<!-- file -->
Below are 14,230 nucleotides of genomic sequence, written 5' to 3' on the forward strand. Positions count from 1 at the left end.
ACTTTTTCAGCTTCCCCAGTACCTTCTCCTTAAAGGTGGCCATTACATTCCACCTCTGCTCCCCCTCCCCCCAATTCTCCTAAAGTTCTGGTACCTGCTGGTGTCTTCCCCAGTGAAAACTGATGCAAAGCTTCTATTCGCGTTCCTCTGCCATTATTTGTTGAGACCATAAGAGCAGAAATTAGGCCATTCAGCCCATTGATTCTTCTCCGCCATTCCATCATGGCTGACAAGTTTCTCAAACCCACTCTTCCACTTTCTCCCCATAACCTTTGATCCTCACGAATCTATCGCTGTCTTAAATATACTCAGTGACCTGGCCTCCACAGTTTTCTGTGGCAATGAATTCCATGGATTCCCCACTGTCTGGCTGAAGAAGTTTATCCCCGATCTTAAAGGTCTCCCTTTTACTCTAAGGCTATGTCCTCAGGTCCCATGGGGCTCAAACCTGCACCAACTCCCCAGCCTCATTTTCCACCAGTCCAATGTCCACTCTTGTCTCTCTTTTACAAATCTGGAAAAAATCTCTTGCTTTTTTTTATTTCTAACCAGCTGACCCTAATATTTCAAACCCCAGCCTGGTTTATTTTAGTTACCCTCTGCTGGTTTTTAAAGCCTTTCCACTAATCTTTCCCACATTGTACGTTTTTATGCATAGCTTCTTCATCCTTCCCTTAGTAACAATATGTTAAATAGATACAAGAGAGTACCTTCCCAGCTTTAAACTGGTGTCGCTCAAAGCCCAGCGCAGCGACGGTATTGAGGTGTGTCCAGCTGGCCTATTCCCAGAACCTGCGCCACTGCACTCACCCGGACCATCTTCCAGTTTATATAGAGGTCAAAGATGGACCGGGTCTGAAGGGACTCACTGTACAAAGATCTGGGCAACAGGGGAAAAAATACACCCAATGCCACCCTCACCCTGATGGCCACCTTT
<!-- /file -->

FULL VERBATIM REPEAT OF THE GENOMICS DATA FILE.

Below are 14,230 nucleotides of genomic sequence, written 5' to 3' on the forward strand. Positions count from 1 at the left end.
ACTTTTTCAGCTTCCCCAGTACCTTCTCCTTAAAGGTGGCCATTACATTCCACCTCTGCTCCCCCTCCCCCCAATTCTCCTAAAGTTCTGGTACCTGCTGGTGTCTTCCCCAGTGAAAACTGATGCAAAGCTTCTATTCGCGTTCCTCTGCCATTATTTGTTGAGACCATAAGAGCAGAAATTAGGCCATTCAGCCCATTGATTCTTCTCCGCCATTCCATCATGGCTGACAAGTTTCTCAAACCCACTCTTCCACTTTCTCCCCATAACCTTTGATCCTCACGAATCTATCGCTGTCTTAAATATACTCAGTGACCTGGCCTCCACAGTTTTCTGTGGCAATGAATTCCATGGATTCCCCACTGTCTGGCTGAAGAAGTTTATCCCCGATCTTAAAGGTCTCCCTTTTACTCTAAGGCTATGTCCTCAGGTCCCATGGGGCTCAAACCTGCACCAACTCCCCAGCCTCATTTTCCACCAGTCCAATGTCCACTCTTGTCTCTCTTTTACAAATCTGGAAAAAATCTCTTGCTTTTTTTTATTTCTAACCAGCTGACCCTAATATTTCAAACCCCAGCCTGGTTTATTTTAGTTACCCTCTGCTGGTTTTTAAAGCCTTTCCACTAATCTTTCCCACATTGTACGTTTTTATGCATAGCTTCTTCATCCTTCCCTTAGTAACAATATGTTAAATAGATACAAGAGAGTACCTTCCCAGCTTTAAACTGGTGTCGCTCAAAGCCCAGCGCAGCGACGGTATTGAGGTGTGTCCAGCTGGCCTATTCCCAGAACCTGCGCCACTGCACTCACCCGGACCATCTTCCAGTTTATATAGAGGTCAAAGATGGACCGGGTCTGAAGGGACTCACTGTACAAAGATCTGGGCAACAGGGGAAAAAATACACCCAATGCCACCCTCACCCTGATGGCCACCTTT